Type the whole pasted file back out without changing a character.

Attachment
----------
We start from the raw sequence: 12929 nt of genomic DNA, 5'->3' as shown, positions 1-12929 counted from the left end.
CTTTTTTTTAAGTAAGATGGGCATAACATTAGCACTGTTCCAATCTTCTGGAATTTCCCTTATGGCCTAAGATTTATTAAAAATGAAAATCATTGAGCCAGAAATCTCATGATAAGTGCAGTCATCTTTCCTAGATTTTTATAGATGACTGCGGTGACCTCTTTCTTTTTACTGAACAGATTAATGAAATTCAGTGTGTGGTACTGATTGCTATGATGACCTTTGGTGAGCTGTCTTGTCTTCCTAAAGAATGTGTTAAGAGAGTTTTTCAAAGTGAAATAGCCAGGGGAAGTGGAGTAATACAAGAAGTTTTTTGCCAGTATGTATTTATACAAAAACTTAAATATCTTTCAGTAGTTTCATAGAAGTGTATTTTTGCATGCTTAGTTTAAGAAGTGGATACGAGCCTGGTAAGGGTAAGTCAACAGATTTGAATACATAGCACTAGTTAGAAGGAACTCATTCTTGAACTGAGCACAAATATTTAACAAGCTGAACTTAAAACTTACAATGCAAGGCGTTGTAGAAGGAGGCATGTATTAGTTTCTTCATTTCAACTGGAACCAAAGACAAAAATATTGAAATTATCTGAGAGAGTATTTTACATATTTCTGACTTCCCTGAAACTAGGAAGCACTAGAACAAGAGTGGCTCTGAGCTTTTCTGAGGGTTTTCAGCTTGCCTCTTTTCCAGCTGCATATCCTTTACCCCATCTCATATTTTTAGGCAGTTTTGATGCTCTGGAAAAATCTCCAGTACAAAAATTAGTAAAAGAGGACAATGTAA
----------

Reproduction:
We start from the raw sequence: 12929 nt of genomic DNA, 5'->3' as shown, positions 1-12929 counted from the left end.
CTTTTTTTTAAGTAAGATGGGCATAACATTAGCACTGTTCCAATCTTCTGGAATTTCCCTTATGGCCTAAGATTTATTAAAAATGAAAATCATTGAGCCAGAAATCTCATGATAAGTGCAGTCATCTTTCCTAGATTTTTATAGATGACTGCGGTGACCTCTTTCTTTTTACTGAACAGATTAATGAAATTCAGTGTGTGGTACTGATTGCTATGATGACCTTTGGTGAGCTGTCTTGTCTTCCTAAAGAATGTGTTAAGAGAGTTTTTCAAAGTGAAATAGCCAGGGGAAGTGGAGTAATACAAGAAGTTTTTTGCCAGTATGTATTTATACAAAAACTTAAATATCTTTCAGTAGTTTCATAGAAGTGTATTTTTGCATGCTTAGTTTAAGAAGTGGATACGAGCCTGGTAAGGGTAAGTCAACAGATTTGAATACATAGCACTAGTTAGAAGGAACTCATTCTTGAACTGAGCACAAATATTTAACAAGCTGAACTTAAAACTTACAATGCAAGGCGTTGTAGAAGGAGGCATGTATTAGTTTCTTCATTTCAACTGGAACCAAAGACAAAAATATTGAAATTATCTGAGAGAGTATTTTACATATTTCTGACTTCCCTGAAACTAGGAAGCACTAGAACAAGAGTGGCTCTGAGCTTTTCTGAGGGTTTTCAGCTTGCCTCTTTTCCAGCTGCATATCCTTTACCCCATCTCATATTTTTAGGCAGTTTTGATGCTCTGGAAAAATCTCCAGTACAAAAATTAGTAAAAGAGGACAATGTAA